The Concord Consortium’s Teacher Ambassador program commemorates our 25th anniversary by recognizing 25 outstanding teachers who have included our digital inquiry resources into their STEM classrooms. We congratulate them on their innovation and creativity.
Felicia Yu, Concord High School, Concord, CA
Felicia Yu would love to take a road trip up the West Coast with stops in Ashland (for the Oregon Shakespeare Festival), Portland, Seattle, and Vancouver. It’s no surprise that part of her dream vacation also includes “hitting up every major botanical garden along the way,” since she holds a master’s degree in horticulture.
It was while in graduate school serving as a teaching assistant that she discovered her career path in education. She realized she could put her science knowledge to use and have a profession that would allow her to live close to her home in the Bay Area. Felicia is now a high school biology and biotechnology teacher with a penchant for bioluminescence night kayaking on Tomales Bay, just north of San Francisco—a perfect “10 out of 10” for adventure.
She found the Concord Consortium’s STEM Resource Finder through online searches for curriculum ideas, and has used several Molecular Workbench models in her class to teach about DNA, protein folding, transcription, and translation. She has also used lessons from the InSPECT project to investigate respiration and photosynthesis. From figuring out how to troubleshoot “finicky sensors” to seeing that leaves respire carbon dioxide, students had many Eureka! moments in her class, and Felicia was pleased to see that “students can still have surprising amounts of curiosity when given flexible tools that generate meaningful data.”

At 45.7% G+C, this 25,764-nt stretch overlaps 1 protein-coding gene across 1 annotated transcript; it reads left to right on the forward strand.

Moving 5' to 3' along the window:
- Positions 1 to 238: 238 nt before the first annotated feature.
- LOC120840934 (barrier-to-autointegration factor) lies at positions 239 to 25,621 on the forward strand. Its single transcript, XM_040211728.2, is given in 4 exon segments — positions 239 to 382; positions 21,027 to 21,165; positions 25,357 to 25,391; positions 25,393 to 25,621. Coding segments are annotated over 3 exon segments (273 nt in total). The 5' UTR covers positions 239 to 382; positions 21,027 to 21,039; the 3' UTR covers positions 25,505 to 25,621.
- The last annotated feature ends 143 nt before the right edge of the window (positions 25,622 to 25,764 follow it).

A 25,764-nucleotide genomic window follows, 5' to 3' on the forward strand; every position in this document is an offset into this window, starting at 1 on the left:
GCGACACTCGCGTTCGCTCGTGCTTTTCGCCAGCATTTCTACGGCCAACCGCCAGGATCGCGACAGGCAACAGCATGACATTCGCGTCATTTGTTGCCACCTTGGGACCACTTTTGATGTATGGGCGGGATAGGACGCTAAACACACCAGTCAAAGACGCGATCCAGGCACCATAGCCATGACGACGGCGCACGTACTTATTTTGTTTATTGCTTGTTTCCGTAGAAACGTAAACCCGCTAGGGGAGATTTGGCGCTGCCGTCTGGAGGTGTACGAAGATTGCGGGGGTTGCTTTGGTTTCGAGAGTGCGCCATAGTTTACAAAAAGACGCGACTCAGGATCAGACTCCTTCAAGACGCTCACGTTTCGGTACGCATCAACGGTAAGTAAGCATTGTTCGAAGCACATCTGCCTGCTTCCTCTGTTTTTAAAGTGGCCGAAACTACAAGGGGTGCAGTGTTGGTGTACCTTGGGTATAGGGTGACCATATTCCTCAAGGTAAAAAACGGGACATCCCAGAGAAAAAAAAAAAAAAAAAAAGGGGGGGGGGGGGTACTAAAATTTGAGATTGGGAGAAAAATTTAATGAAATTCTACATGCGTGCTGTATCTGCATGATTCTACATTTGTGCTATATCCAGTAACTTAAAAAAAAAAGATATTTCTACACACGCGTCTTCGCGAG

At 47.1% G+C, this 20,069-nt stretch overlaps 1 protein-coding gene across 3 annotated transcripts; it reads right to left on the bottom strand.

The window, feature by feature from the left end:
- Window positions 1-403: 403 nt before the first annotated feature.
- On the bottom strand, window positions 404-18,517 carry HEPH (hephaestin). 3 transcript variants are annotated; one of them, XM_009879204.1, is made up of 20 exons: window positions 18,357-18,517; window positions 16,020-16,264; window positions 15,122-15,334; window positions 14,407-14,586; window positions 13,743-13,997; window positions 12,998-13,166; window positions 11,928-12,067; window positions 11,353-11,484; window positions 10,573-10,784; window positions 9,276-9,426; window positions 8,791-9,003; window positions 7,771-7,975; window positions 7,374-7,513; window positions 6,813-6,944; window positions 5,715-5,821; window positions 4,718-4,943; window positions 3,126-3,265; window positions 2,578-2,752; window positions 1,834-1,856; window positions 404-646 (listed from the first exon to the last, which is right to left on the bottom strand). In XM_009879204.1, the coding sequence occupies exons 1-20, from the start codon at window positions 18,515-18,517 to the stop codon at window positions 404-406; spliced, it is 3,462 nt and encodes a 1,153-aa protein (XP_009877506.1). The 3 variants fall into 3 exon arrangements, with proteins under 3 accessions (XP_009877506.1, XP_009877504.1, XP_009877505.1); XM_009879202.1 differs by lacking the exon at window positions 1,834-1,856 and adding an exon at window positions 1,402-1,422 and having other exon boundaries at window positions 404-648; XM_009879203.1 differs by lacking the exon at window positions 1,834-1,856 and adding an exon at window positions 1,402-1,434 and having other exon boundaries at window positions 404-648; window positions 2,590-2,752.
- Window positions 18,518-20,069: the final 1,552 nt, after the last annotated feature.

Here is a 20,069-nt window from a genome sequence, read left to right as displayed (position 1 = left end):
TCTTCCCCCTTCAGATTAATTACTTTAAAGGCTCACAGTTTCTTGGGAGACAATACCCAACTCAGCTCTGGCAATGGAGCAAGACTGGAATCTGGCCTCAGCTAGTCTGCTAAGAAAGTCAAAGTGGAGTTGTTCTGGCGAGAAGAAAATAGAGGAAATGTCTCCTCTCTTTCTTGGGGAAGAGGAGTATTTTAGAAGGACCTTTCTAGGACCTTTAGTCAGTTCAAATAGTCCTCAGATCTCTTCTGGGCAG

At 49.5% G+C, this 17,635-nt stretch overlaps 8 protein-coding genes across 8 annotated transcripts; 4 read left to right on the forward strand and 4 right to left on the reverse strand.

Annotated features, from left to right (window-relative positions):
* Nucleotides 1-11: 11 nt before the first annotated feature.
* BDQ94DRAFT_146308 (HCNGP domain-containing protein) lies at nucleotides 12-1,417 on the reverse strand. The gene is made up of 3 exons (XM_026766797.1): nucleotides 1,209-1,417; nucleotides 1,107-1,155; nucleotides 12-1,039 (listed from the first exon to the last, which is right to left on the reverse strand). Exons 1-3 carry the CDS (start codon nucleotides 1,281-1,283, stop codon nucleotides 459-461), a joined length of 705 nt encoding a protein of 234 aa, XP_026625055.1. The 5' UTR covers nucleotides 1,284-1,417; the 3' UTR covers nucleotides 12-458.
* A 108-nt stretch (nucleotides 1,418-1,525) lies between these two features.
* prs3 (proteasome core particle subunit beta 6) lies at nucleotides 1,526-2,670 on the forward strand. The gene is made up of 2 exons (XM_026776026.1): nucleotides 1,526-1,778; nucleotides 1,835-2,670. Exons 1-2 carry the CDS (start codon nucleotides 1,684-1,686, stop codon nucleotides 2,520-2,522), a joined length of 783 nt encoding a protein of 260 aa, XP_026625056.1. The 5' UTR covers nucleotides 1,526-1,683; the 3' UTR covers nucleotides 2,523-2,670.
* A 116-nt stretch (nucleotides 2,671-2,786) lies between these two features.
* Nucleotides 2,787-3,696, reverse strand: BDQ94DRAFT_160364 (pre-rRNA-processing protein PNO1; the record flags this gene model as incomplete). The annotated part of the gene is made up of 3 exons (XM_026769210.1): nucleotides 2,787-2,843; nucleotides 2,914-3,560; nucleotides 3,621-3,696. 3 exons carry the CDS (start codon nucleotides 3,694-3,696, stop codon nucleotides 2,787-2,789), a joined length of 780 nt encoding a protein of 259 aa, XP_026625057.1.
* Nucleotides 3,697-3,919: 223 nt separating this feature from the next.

She believes that one of the most exciting things about education today is that students can collaborate easily with technologies like Google Drive. “Coordinating group projects and group research is as easy as a few clicks and then typing away.” She’s particularly happy that these tools also give quieter students more chances to shine during group discussions because they can contribute without the pressure of speaking in front of the class.
More than technology tools and resources, Felicia thinks that the best way to support teachers is to decrease class sizes or to increase the number of instructors per class, “so that students can get a more high-touch, individualized education without burning out the educators, and so that high-quality science lab work can be done with minimal safety issues.” But she knows that’s a big ask!
Favorite ice cream: Any kind of tea flavor: matcha, Earl Grey, etc.